That is what I had to ask myself when George Gluppe passed away last April. George was one of my life’s greatest friends. He was also the coach who recognized my best inborn ability and changed the direction of my life. As I had done for Dave, I shared many of George’s treasures at a memorial service. Warren McCulloch put together a wonderful PowerPoint presentation from George’s old scrapbooks and scanned photos from many personal sources. This slide show helped create a structured, meaningful account of George’s life and achievements.
Adding to the PowerPoint presentation were the heartfelt testimonies given by many of George’s friends, some of them his contemporaries and others former students and athletes he had inspired almost 40 years ago. And that experience—the memorial service itself—was videotaped by my partner Keith Dunn. I will always be grateful to Keith and Warren for helping me keep a record of both George’s life and of that day, when so many old friends gave me comfort through their moving words about George.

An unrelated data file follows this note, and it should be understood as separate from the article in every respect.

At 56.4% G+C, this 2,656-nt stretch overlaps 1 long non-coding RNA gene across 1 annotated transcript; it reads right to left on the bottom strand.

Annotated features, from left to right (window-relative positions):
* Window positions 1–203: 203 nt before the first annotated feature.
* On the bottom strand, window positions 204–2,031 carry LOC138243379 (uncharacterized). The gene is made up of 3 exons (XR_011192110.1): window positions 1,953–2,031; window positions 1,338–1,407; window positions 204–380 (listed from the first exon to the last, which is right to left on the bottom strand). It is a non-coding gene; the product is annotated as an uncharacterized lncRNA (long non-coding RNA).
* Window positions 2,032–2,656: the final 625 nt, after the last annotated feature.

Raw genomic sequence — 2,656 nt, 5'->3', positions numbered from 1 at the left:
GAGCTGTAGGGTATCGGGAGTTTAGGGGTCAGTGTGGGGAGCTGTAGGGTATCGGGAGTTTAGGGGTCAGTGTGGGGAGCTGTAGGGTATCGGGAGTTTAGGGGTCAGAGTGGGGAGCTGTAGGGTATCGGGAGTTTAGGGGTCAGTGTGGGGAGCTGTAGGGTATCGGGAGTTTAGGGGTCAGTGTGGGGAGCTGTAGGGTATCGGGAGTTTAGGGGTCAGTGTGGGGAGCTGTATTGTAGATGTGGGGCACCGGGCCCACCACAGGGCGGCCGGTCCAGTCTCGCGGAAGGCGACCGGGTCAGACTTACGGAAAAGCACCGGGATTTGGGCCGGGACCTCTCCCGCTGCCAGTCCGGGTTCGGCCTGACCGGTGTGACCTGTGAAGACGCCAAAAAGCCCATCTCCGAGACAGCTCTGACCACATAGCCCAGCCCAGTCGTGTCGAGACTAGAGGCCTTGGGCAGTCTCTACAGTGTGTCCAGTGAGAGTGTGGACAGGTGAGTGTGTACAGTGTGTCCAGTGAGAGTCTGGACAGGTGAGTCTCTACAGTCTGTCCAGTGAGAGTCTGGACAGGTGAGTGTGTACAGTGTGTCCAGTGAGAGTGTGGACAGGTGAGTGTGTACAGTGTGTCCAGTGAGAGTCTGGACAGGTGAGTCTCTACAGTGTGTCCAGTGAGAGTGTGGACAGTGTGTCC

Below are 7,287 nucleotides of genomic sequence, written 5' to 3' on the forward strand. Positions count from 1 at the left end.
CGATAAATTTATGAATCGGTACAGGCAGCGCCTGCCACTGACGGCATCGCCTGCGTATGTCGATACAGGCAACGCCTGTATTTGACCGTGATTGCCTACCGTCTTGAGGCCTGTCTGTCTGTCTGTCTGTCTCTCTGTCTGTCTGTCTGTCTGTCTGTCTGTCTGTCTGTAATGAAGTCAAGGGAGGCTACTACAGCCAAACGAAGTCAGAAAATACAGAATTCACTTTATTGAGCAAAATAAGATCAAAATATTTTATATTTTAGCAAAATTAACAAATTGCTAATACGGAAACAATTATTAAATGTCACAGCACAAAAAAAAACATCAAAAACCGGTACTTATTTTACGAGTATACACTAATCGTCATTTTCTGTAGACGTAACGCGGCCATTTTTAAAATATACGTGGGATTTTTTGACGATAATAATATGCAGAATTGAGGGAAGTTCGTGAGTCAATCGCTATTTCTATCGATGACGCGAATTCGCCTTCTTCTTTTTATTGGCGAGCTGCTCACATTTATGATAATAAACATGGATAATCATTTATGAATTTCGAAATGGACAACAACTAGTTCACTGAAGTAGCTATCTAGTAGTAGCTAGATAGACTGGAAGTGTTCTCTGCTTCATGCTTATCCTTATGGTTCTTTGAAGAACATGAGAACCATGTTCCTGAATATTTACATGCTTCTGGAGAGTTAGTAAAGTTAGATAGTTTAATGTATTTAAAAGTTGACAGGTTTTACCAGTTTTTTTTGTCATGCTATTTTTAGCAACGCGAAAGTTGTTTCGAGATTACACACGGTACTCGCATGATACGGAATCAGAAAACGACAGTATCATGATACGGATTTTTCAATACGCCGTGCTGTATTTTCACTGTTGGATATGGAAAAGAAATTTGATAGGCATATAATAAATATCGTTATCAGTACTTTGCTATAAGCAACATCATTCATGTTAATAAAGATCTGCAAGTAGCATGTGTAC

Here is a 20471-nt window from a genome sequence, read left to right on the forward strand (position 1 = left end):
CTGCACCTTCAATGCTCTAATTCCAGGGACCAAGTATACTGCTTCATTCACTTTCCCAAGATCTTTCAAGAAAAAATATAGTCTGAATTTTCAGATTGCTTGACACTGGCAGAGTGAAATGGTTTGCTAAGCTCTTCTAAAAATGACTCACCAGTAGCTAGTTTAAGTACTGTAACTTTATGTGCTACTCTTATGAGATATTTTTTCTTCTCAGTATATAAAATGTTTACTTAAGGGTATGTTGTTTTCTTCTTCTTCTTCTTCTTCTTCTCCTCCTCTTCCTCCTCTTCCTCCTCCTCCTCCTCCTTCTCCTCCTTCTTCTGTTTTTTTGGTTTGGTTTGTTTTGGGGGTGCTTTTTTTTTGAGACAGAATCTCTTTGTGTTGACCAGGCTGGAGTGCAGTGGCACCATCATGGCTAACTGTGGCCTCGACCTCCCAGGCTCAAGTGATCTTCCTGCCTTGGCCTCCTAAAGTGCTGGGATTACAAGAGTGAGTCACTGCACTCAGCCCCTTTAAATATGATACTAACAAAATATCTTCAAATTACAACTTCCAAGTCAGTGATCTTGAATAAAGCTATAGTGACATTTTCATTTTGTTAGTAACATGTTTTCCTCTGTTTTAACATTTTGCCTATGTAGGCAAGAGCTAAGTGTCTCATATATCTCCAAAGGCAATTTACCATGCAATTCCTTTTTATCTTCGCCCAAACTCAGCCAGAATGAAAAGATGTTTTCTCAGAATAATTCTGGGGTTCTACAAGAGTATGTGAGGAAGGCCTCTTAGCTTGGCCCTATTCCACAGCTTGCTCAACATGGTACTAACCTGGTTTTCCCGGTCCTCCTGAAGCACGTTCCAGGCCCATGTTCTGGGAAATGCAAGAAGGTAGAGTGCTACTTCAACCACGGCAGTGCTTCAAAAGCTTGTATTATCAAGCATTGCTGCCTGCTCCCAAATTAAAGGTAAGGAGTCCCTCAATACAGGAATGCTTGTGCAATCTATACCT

By the time of George’s memorial service (over a month after his death), I had already sold or given away most of his material possessions. But I’ve kept the things that remind me of who he was at the height of his powers—those old photos that show him triumphantly crossing track finish lines in first place…
There are other things of his that are of no use to me or anyone else, but it’s hard to give away all those traces of a person you loved. I still have many boxes of his personal things in one of my closets. It hurts to let go of everything. Similarly, I couldn’t bear the thought of “unfriending” George on Facebook.
I still have two of George’s computers. In the last ten years of his life, George became more computer-savvy than almost anyone else his age. He took countless photos, and in his last years moved on to videos, experimenting with several video sites.